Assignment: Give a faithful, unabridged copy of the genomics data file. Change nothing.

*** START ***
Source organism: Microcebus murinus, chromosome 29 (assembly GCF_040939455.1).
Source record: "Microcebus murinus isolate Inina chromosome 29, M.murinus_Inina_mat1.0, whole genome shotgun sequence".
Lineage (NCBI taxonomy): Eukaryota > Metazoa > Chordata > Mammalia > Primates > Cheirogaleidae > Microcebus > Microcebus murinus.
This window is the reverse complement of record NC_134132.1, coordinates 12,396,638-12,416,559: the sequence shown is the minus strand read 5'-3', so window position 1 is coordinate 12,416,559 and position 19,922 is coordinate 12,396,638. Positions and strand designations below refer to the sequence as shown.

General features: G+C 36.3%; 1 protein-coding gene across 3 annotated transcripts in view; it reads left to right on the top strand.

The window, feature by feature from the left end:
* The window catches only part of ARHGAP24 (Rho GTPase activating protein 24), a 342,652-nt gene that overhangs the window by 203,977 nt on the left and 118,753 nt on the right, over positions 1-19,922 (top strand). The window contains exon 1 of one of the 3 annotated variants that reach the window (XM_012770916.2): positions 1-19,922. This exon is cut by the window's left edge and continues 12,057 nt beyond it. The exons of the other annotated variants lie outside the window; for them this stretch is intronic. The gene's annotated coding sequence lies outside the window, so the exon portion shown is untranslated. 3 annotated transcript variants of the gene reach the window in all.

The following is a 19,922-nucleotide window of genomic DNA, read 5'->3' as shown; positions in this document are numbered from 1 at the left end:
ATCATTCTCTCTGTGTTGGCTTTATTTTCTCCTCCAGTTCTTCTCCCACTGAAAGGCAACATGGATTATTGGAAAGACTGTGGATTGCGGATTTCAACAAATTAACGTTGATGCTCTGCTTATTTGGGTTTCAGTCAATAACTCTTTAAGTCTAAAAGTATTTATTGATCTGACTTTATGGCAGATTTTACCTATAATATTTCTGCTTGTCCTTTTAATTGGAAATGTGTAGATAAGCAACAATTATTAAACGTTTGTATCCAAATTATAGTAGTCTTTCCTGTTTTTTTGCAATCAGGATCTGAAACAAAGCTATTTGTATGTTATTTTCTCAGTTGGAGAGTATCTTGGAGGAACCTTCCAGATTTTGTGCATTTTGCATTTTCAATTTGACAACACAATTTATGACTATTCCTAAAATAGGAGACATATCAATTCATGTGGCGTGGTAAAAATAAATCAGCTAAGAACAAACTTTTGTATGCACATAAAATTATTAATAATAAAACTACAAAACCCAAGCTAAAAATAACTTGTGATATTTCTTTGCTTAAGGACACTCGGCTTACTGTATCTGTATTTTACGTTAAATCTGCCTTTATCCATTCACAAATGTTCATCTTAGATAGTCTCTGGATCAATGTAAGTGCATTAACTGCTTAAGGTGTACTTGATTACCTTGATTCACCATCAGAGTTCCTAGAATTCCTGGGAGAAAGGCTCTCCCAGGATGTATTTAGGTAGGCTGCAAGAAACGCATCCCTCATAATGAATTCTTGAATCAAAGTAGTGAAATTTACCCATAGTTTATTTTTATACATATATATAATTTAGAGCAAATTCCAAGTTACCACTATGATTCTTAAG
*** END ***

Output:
Source organism: Microcebus murinus, chromosome 29 (assembly GCF_040939455.1).
Source record: "Microcebus murinus isolate Inina chromosome 29, M.murinus_Inina_mat1.0, whole genome shotgun sequence".
Lineage (NCBI taxonomy): Eukaryota > Metazoa > Chordata > Mammalia > Primates > Cheirogaleidae > Microcebus > Microcebus murinus.
This window is the reverse complement of record NC_134132.1, coordinates 12,396,638-12,416,559: the sequence shown is the minus strand read 5'-3', so window position 1 is coordinate 12,416,559 and position 19,922 is coordinate 12,396,638. Positions and strand designations below refer to the sequence as shown.

General features: G+C 36.3%; 1 protein-coding gene across 3 annotated transcripts in view; it reads left to right on the top strand.

The window, feature by feature from the left end:
* The window catches only part of ARHGAP24 (Rho GTPase activating protein 24), a 342,652-nt gene that overhangs the window by 203,977 nt on the left and 118,753 nt on the right, over positions 1-19,922 (top strand). The window contains exon 1 of one of the 3 annotated variants that reach the window (XM_012770916.2): positions 1-19,922. This exon is cut by the window's left edge and continues 12,057 nt beyond it. The exons of the other annotated variants lie outside the window; for them this stretch is intronic. The gene's annotated coding sequence lies outside the window, so the exon portion shown is untranslated. 3 annotated transcript variants of the gene reach the window in all.

The following is a 19,922-nucleotide window of genomic DNA, read 5'->3' as shown; positions in this document are numbered from 1 at the left end:
ATCATTCTCTCTGTGTTGGCTTTATTTTCTCCTCCAGTTCTTCTCCCACTGAAAGGCAACATGGATTATTGGAAAGACTGTGGATTGCGGATTTCAACAAATTAACGTTGATGCTCTGCTTATTTGGGTTTCAGTCAATAACTCTTTAAGTCTAAAAGTATTTATTGATCTGACTTTATGGCAGATTTTACCTATAATATTTCTGCTTGTCCTTTTAATTGGAAATGTGTAGATAAGCAACAATTATTAAACGTTTGTATCCAAATTATAGTAGTCTTTCCTGTTTTTTTGCAATCAGGATCTGAAACAAAGCTATTTGTATGTTATTTTCTCAGTTGGAGAGTATCTTGGAGGAACCTTCCAGATTTTGTGCATTTTGCATTTTCAATTTGACAACACAATTTATGACTATTCCTAAAATAGGAGACATATCAATTCATGTGGCGTGGTAAAAATAAATCAGCTAAGAACAAACTTTTGTATGCACATAAAATTATTAATAATAAAACTACAAAACCCAAGCTAAAAATAACTTGTGATATTTCTTTGCTTAAGGACACTCGGCTTACTGTATCTGTATTTTACGTTAAATCTGCCTTTATCCATTCACAAATGTTCATCTTAGATAGTCTCTGGATCAATGTAAGTGCATTAACTGCTTAAGGTGTACTTGATTACCTTGATTCACCATCAGAGTTCCTAGAATTCCTGGGAGAAAGGCTCTCCCAGGATGTATTTAGGTAGGCTGCAAGAAACGCATCCCTCATAATGAATTCTTGAATCAAAGTAGTGAAATTTACCCATAGTTTATTTTTATACATATATATAATTTAGAGCAAATTCCAAGTTACCACTATGATTCTTAAG